• 3. MORGAN STANLEY RESEARCH December 7, 2010 Muni Outlook 2011Underweight local governments with above-average exposure Exhibit 5 to state revenues Factors Impacting Revenues After Recessions 91-92 01-02 08-09States Still Stressed; Locals at Increased Risk Peak-to-Trough GDP Decline -1.36% -0.27% -3.66% Cumulative State Gap For Following Fiscal Year ($B) $6 $75 $200Despite projections of stronger economic growth in 2011 and Last Recession Quarter 0.91% 0.30% -3.12%indications that revenues have stabilized, the states’ budgets YOY Tax Rev % Change 1 Quarter Out 2.00% -0.12% -1.57%and cash flow will likely remain stressed. While the recent 2 Quarters Out 1.30% -0.60% 0.22% Last Recession Quarter 6.60% 4.83% 9.27%swing toward political support for austerity at the state level Unemployment Rate 1 Quarter Out 6.83% 5.50% 9.63%may facilitate important first steps toward credit repair in some 2 Quarters Out 6.87% 5.70% 10.03%areas, it is our view that solutions will lack sufficient scope Source: Bloomberg, Bureau of Labor Statistics, Center on Budget and Policy Priorities,and scale to offset these risks over the next year. San Francisco Federal Reserve, Morgan Stanley ResearchAccordingly, political risk may increase while headline risk We expect the structural gaps that have persisted since FY09remains. While we maintain that, in 2011, the possibility of will continue in FY11 and FY12, but without the benefit ofstate defaults remains low and local defaults/bankruptcies enhanced federal aid that was critical to balancing stateshould be idiosyncratic in nature, ongoing fundamental budgets in FY09 and FY10 due to the spending sensitivities ofweakness erodes confidence in the asset class as a safe the Republican majority in the US House of Representatives.haven. While we recognize that many of the major revenue sources forExhibit 4 states have stabilized, ongoing growth in those sources isState Spending Outpaces GDP Ahead of Recession unlikely to provide meaningful relief. Given the historical relationship between nominal GDP growth and the growth of 48% state income, corporate, and sales tax revenues, we model an 45% estimated cyclical growth of $21 billion for calendar 2011. This extra income only closes about 15% of the projected 50-state 42% budget gap for FY12. 39% Exhibit 6 36% State Solutions Gap 160 33% 140 30% 120 2001-2008 100 50% State Spending Nominal GDP 80 81%Source: US Census Bureau, Bloomberg 60States continue to face their most significant fiscal challenges 31% 40in at least a generation. Following a period of sustained 4%increases in public expenditures that outpaced economic 20 13% 15%growth, states have suffered substantial revenue degradation 0in the most recent recession given peak-to-trough GDP 2011 2012 Projected Cyclical Revenue Growth Projected ARRA Aid Other Solutionsdeclines that outpaced the previous two recessions. Theresult was budget gaps across states that were more Source: Center on Budget and Policy Priorities, Morgan Stanley Researchstructural (attributable to an imbalance in long-term Accordingly, we expect mid-year FY11 budget revisions andexpenditure vs. revenue growth) than cyclical (attributable to a FY12 budget negotiations will have to account for thetemporary decline in economic activity). This problem was remainder of the fiscal solutions, which will keep investorlarger in scale than the previous two recessions due to focus on political and execution risk.comparatively higher budget gaps and unemployment levels. 3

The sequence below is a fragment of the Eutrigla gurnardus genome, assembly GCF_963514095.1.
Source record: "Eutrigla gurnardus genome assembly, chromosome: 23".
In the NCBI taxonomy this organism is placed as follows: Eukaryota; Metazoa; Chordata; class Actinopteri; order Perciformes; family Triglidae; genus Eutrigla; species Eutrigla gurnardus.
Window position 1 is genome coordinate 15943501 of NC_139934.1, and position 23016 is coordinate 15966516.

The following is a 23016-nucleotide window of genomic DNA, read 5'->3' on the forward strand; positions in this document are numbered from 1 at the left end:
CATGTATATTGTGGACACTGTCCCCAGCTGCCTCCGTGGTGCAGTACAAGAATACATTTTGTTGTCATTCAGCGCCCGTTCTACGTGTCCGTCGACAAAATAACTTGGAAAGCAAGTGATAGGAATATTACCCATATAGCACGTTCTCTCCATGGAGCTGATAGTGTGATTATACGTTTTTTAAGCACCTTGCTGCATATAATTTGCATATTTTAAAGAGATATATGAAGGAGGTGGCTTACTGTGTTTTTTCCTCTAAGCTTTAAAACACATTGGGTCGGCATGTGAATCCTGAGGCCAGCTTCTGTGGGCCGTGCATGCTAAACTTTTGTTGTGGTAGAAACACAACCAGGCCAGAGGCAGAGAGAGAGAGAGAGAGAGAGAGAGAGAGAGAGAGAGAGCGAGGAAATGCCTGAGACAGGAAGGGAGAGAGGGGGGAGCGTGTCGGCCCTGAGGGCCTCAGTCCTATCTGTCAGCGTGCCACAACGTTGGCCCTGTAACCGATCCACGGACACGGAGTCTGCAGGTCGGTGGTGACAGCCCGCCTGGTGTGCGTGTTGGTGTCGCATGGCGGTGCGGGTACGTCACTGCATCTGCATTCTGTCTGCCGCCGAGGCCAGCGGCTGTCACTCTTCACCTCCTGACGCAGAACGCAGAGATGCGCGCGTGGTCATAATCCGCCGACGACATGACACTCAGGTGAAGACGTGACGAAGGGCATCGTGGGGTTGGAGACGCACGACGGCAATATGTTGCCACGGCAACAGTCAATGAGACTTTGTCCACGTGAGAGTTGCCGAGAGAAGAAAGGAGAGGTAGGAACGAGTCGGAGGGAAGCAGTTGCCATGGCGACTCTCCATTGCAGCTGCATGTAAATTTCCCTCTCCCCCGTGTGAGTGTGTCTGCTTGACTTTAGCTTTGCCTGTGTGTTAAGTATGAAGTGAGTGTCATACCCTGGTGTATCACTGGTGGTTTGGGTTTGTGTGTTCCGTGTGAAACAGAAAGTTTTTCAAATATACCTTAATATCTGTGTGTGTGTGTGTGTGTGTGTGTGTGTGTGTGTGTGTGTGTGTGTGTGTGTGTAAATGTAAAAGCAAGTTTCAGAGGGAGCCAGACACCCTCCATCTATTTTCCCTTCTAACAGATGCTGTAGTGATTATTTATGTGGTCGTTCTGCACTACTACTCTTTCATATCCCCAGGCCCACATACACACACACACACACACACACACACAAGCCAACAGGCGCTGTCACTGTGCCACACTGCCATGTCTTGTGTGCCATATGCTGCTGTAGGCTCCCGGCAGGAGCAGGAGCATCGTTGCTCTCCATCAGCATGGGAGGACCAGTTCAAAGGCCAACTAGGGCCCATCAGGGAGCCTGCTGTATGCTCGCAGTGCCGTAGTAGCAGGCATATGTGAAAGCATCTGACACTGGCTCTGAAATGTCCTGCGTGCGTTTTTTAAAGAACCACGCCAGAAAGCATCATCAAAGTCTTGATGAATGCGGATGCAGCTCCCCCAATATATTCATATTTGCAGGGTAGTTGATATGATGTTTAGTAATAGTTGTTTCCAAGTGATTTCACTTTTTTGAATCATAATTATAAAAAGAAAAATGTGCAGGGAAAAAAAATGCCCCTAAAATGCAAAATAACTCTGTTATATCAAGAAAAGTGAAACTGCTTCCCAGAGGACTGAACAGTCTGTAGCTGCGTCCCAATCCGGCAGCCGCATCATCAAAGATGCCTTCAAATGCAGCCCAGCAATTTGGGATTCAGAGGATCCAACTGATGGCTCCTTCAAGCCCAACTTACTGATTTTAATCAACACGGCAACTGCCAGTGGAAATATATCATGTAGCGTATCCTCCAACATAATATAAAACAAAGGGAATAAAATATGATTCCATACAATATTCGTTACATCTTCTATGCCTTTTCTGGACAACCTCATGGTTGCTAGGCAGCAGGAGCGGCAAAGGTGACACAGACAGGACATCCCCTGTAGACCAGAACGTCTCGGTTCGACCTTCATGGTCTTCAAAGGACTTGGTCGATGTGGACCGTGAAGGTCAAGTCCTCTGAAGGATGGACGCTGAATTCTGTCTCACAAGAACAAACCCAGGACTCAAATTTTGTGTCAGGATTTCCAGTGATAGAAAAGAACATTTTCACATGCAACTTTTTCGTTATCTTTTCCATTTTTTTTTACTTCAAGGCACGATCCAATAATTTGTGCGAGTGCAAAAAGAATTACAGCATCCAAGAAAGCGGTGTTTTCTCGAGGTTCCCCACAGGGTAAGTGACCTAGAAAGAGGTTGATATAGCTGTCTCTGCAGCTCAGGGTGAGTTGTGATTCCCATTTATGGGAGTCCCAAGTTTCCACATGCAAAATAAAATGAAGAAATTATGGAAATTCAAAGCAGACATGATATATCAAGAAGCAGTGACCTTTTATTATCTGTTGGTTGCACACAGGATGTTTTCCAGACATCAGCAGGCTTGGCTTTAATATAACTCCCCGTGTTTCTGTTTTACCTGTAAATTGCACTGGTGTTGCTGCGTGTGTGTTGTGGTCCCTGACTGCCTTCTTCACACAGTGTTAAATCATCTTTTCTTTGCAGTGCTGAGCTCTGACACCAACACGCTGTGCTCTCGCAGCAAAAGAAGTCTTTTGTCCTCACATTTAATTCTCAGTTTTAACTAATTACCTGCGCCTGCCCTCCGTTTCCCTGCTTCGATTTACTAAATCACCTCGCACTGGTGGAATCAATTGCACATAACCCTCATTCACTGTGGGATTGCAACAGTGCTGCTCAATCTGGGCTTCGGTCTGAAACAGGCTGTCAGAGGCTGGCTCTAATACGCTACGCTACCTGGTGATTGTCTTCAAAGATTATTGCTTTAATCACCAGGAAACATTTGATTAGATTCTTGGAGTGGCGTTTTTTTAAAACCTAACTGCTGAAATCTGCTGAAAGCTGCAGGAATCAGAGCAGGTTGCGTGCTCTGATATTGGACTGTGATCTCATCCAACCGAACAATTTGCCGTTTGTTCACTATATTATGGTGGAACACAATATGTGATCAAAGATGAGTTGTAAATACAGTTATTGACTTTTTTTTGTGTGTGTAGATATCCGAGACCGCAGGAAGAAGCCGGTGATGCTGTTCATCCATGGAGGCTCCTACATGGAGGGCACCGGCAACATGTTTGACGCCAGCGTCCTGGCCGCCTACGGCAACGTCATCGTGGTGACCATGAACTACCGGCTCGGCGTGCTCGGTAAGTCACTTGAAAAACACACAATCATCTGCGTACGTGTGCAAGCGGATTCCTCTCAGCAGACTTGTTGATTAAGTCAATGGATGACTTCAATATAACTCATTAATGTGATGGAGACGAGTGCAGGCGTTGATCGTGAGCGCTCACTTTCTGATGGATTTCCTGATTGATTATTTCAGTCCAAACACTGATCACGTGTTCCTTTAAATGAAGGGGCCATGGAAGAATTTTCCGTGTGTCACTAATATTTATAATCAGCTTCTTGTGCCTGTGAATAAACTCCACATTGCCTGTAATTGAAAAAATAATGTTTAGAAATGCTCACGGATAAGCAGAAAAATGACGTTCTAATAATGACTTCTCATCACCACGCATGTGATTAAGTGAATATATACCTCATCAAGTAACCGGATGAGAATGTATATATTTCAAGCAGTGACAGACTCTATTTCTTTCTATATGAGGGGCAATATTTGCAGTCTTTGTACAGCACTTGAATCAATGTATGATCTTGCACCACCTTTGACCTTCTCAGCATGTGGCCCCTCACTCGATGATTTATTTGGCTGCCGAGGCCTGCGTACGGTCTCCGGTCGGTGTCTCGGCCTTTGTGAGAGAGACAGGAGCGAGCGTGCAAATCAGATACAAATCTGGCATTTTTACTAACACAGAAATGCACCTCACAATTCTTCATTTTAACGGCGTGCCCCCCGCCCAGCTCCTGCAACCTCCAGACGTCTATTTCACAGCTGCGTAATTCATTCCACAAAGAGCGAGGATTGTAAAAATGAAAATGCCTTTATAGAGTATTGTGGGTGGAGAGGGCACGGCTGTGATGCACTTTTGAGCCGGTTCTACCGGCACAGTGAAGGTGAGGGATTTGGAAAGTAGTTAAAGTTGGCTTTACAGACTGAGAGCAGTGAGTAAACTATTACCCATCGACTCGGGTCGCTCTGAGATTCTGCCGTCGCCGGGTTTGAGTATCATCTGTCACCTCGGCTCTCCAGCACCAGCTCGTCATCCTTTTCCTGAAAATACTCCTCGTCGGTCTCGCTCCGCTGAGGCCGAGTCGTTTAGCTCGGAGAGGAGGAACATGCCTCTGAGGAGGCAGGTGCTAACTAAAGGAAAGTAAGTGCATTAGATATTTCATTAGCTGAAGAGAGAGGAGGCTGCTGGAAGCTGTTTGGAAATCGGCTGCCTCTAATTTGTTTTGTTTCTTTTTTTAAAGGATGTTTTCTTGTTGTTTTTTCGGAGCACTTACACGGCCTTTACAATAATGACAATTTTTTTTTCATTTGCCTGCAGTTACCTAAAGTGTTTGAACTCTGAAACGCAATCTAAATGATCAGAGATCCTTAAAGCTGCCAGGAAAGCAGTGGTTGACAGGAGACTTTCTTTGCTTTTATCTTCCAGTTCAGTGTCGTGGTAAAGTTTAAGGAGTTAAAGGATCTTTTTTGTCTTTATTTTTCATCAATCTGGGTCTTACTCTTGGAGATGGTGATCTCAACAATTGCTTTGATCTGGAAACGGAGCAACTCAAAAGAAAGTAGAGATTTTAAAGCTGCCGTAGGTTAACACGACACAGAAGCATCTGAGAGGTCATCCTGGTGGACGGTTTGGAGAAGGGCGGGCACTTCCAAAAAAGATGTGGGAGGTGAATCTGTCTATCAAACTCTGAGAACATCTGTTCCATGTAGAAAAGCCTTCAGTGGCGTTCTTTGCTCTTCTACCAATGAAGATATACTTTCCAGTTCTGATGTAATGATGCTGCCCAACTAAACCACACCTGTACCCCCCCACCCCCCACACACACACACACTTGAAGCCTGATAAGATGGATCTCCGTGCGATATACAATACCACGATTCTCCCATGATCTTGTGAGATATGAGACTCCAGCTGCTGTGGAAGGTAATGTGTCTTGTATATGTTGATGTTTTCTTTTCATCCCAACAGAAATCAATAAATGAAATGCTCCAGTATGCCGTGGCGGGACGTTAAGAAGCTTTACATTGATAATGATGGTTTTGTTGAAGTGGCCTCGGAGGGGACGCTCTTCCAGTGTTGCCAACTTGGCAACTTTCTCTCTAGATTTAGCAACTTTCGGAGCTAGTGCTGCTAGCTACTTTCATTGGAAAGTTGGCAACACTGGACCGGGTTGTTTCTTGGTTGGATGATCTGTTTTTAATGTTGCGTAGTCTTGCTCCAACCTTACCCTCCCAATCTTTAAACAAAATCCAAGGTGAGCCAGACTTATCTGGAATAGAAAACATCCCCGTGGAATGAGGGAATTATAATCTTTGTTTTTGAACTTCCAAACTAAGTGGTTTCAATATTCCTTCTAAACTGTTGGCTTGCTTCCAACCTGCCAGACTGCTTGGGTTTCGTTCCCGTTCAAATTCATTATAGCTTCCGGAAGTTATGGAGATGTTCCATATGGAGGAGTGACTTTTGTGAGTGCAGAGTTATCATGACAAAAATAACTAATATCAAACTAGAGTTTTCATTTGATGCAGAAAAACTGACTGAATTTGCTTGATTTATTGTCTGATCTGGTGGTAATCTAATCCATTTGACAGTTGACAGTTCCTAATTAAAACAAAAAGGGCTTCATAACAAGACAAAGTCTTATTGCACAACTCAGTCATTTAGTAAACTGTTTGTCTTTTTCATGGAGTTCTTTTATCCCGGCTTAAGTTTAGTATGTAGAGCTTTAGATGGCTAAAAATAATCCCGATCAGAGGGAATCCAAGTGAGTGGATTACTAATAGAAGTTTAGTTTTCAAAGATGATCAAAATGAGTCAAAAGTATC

• 4. MORGAN STANLEY RESEARCH December 7, 2010 Muni Outlook 2011Execution Risk and the Politics of Austerity consistently demonstrated a dedication to honoring long-term liabilities, meaningful risk reduction would have to come in theWhile states have a considerable amount of options in form of policies that address paying for those commitments.addressing both the projected gap and their potentiallyunsustainable long-term liabilities, the political feasibility of However, we view the potential for adoption of such policies inexercising many of those options will remain low throughout 2011 to be minimal for the following reasons:2011, in our view. Accordingly, the most likely set of adopted Budget gaps remain large and the political capital expendedsolutions will do little to mitigate these important credit risks in in their closure will leave little desire to address longer-termthe near term. issuesGiven that state budget gaps are largely structural rather than De facto deficit borrowing by paying less than the actuariallycyclical in nature, they represent stresses that will persist required contribution (ARC) to one’s pension fund shouldbeyond the current economic cycle. Accordingly, gaps that continue to be a popular gap-closing tool that also deepensare not addressed properly not only contribute to short-term the long-term liability problemliquidity risk but also decrease the long-term capacity of amunicipal government to effectively cope with the burden of The most likely set of austerity measures to be widelylong-term liabilities, such as debt, pensions and other post- employed are expenditure cuts given the current politicalemployment benefit (OPEB) liabilities. We argue that the climate. The success of the Republican Party in the midtermlatter stresses are the most relevant to bondholders: if they elections in regaining control of the US House ofremain unaddressed, they could introduce political risk (or risk Representatives and increasing their share of stateof willingness-to-pay) to the market. For example, the Pew governorships suggests that the American people currentlyCenter on the States estimates that unfunded pension and support spending cuts over tax increases, the argument forOPEB liabilities of the 50 states are roughly $1 trillion. This which was a major plank of the party platform. This alsoequates to about nearly 150% of current annual state increases the incentive for states to continue to be creative inrevenue. Accordingly, it is unlikely this liability can be fixed their gap-closing policies to avoid tax increases. Somethrough revenue growth and/or enhancements alone. strategies are more constructive than others, such as using aFurthermore, state-driven solutions that include more rapid low rate environment to refinance outstanding debt in order toamortization of pension and OPEB liabilities would backload the term structure of maturities. However, suchsubstantially crowd out other policy expenditures. policies have consequences and risk simply compounding an already daunting long-term liability burden.Exhibit 7Crowding-Out Effect of Pension Funding Exhibit 8 Likely 2011 Austerity Solutions Fall Short of 30% Crowding Out of Policy Spending Addressing Structural Issues 25% Wide- spread Idiosyncratic Minimal 20% Positive Credit Policy 15% Options in 2011 OPEB Reductions – Current Employees X 10% OPEB Reductions – Future Employees X Pension Reductions – Current Employees X 5% Pension Reductions – Future Employees X Ongoing Expenditure Cuts X Ongoing Revenue Enhancements X 0% CA FL GA MA IL NJ Weak Credit Policy Interest Principal Pension OPEB Extra Pension Options in 2011 Deferral of ARC XSource: Center for Retirement Research at Boston College; State CAFRs; Pew Center on the States Delay of Payments XNote: Extra pension reflects full ARC based on 5% return assumption; OPEB is if states paid full Temporary Expenditure Cuts XARC today. Temporary Revenue Enhancements XThus, any solution to the long-term liability issue hinges on Debt Refinancing Restructuring X Debt Financing of Deficits Xthe choices that balance near-term operating needs withhonoring long-term commitments. While states have Source: Morgan Stanley Research 4